The magazine Church News (which comes together with my copy of the newspaper Deseret News) features pictures and short bios of new mission presidents and their wives. Their occupations are generally included in the write-ups. As you know, given the expectations of what is required of mission presidents — putting their lives and careers on hold for three years — means that they typically are well educated, have financial resources to see them through the period, and can expect to return and pick up where they left off (although I certainly have heard of mission presidents who returned to dire financial straits.) The magazine also features new temple presidents.

Armand Mauss offered the following:

I don’t think this information is compiled anywhere in a single place or reference book, though it would be worth asking someone in both Public Affairs and in Research Information. Usually a leader’s occupation at the time of his call is mentioned in the article announcing the call. Such articles usually mention also his date and place of birth, wife’s name, number of children, educational attainment, home stake, previous callings, etc. These articles usually appear in the Ensign and/or in the Church News, at least for the general and area authorities. I’m not sure that comparable information for mission presidents and stake presidents can be found in these periodicals, at least not systematically. As an example, see this account about Elder Robbins from the May Ensign  – plus comparable articles about other newly called leaders in the same issue.  Such a time-consuming study will be overwhelming if one attempts to cover totally a long chronological period. Perhaps a sample, starting with just 2013, would be enough for an initial paper on the subject. After that, if it goes well, one might attempt a larger sample based, let’s say, on every other year for a given decade, or even two decades. Especially noteworthy, in my recollection, is the proportion of area and general leaders from outside the US who have already had careers as employees of the Church in welfare, CES, etc.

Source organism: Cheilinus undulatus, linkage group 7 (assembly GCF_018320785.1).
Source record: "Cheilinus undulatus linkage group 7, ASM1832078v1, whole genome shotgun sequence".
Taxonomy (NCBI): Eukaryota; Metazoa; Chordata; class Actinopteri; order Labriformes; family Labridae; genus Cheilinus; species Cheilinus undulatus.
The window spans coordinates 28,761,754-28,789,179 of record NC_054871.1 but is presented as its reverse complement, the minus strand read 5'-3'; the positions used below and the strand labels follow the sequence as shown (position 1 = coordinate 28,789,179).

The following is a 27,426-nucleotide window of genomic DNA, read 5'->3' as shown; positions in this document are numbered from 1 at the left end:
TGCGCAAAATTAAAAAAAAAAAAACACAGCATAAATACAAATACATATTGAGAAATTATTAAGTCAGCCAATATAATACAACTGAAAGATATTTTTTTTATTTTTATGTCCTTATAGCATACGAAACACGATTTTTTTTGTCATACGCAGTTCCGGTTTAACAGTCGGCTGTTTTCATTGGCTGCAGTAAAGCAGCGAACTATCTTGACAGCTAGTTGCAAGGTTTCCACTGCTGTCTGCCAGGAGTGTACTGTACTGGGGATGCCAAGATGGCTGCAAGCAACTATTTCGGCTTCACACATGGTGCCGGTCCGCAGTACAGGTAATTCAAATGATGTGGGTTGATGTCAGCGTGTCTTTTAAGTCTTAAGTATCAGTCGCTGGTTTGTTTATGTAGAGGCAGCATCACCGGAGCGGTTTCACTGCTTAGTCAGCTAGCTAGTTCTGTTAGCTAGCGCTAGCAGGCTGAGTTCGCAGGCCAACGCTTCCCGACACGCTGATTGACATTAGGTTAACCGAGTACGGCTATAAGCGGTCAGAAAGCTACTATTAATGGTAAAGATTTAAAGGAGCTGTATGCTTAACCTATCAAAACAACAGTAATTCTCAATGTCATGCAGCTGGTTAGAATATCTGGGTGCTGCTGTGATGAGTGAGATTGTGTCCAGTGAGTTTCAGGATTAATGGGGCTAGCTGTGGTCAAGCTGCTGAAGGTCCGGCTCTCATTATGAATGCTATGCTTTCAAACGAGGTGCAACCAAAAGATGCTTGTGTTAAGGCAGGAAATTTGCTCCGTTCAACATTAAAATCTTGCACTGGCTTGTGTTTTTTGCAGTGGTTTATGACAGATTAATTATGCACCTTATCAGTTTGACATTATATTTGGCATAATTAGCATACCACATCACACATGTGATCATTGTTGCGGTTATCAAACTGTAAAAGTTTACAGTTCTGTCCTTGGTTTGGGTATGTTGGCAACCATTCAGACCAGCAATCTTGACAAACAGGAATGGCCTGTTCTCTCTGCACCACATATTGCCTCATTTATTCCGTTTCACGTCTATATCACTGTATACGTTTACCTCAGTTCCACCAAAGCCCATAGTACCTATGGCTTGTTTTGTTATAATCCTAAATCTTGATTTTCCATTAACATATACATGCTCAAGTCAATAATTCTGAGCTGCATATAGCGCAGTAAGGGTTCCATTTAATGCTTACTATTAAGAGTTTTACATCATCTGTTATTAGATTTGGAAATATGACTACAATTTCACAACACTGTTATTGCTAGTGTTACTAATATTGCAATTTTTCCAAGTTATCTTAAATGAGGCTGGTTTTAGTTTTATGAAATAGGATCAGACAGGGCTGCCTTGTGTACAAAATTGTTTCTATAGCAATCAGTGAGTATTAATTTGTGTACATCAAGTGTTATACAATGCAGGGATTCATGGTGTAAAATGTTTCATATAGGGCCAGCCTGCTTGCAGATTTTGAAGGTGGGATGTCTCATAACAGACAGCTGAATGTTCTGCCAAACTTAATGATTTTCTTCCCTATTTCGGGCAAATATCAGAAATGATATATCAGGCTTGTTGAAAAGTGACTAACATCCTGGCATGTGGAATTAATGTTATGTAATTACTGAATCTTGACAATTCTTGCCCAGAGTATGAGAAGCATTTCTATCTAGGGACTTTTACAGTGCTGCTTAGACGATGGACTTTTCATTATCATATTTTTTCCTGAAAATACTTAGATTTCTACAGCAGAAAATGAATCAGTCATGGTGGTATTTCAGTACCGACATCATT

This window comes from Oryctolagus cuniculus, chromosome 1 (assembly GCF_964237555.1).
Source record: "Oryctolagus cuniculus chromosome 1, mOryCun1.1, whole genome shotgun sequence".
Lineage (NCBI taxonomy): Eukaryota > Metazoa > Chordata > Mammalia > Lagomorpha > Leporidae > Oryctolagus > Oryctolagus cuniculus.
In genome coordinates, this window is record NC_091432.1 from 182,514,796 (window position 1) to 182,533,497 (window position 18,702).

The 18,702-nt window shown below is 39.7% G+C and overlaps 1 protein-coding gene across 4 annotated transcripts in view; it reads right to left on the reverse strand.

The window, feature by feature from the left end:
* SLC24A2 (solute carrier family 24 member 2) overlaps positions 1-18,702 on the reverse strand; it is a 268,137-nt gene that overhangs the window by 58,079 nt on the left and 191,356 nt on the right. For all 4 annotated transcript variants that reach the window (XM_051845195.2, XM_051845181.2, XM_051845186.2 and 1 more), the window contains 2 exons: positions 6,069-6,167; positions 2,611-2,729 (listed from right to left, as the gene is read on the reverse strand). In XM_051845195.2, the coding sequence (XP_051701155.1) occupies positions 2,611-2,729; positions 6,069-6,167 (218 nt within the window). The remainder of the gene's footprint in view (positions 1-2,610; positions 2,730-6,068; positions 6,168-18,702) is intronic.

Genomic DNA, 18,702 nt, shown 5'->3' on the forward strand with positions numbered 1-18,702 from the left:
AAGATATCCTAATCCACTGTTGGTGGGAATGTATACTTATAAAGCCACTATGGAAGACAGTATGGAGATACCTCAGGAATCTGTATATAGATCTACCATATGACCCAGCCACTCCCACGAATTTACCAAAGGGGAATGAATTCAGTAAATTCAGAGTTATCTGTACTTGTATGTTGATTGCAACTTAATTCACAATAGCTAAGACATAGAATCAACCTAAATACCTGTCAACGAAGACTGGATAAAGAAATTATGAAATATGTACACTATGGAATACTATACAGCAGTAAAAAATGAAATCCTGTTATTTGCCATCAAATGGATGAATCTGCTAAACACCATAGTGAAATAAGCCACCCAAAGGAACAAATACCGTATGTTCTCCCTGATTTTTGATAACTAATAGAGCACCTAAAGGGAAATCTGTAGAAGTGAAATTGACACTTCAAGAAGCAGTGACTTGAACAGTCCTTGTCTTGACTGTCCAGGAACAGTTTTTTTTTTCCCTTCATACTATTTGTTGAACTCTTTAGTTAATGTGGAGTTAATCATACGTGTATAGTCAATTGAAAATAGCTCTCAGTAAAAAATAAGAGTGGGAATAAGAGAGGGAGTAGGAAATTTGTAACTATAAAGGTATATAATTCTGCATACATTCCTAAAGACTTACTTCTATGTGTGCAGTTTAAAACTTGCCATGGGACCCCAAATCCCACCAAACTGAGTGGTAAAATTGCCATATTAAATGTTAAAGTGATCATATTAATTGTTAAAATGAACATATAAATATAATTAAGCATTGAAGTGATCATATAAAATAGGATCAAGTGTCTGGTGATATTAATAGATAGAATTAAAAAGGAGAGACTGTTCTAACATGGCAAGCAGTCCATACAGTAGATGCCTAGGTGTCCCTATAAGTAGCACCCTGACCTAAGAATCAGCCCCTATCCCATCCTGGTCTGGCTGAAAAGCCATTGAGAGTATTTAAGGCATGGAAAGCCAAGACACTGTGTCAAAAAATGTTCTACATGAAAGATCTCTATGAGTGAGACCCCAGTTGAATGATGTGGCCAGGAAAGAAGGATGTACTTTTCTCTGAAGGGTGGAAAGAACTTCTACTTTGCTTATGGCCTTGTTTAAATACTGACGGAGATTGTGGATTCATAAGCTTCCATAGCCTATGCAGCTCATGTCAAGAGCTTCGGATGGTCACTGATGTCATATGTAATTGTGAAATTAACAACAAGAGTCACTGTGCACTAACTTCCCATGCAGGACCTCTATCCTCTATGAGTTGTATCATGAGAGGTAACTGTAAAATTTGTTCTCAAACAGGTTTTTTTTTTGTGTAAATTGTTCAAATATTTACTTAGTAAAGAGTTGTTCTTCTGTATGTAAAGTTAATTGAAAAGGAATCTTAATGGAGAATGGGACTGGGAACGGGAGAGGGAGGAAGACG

Tim Heaton noted:

The Church Almanac published by the Deseret News has biographical information, including occupation, about General Authorities.

Mary Jane Woodger offered the following:

I use a packet in my Teachings of the Living Prophets called Know Them That Labor Among You.  That has at least the current 17s previous occupations available and you can get one at BYU bookstore.

Ryan Cragun also suggested:

This sounds like an interesting project.  Do you have some sort of theoretical framework that is guiding the project?  As some of the prior responses suggested, it’s likely many of these individuals are well-educated and successful.  But why is that the case and what does it mean for the church if that is true?  I would think about both the “why” and the implications of the “why” as you head into the project.  Considering those issues may result in a paper with an engaging and compelling conclusion.

Call for Papers: Third Mormon Media Studies Conference



“Mormons and Meaning: How media shapes Mormon identities.”

Friday, Oct. 17, 2014

Salt Lake City


The communications departments of BYU and BYU-Idaho jointly announce the Third Mormon Media Studies Conference. This conference brings together students, scholars, researchers and interested observers of the relationship between media and Mormonism.

The conference will be held at the BYU Salt Lake Center, 345 W. North Temple St., Salt Lake City, Friday, Oct. 17, 2014. The BYU Salt Lake Center is a short walk from the airport TRAX (lightrail) line and Frontrunner (commuter rail) North Temple station and across the street from the Hyatt Place Hotel and nearby Gateway shopping mall.

The theme of this conference is “Mormons and Meaning:  How media shapes Mormon identities.”

Papers related to all facets of Mormon Media Studies are welcome from students and scholars in diverse disciplines including, but not limited to, communication, history, sociology, media studies and religious studies.

The MMS 2014 conference will consider all submissions relevant to the areas of interests including panel and paper proposals.

Preparation of Submissions: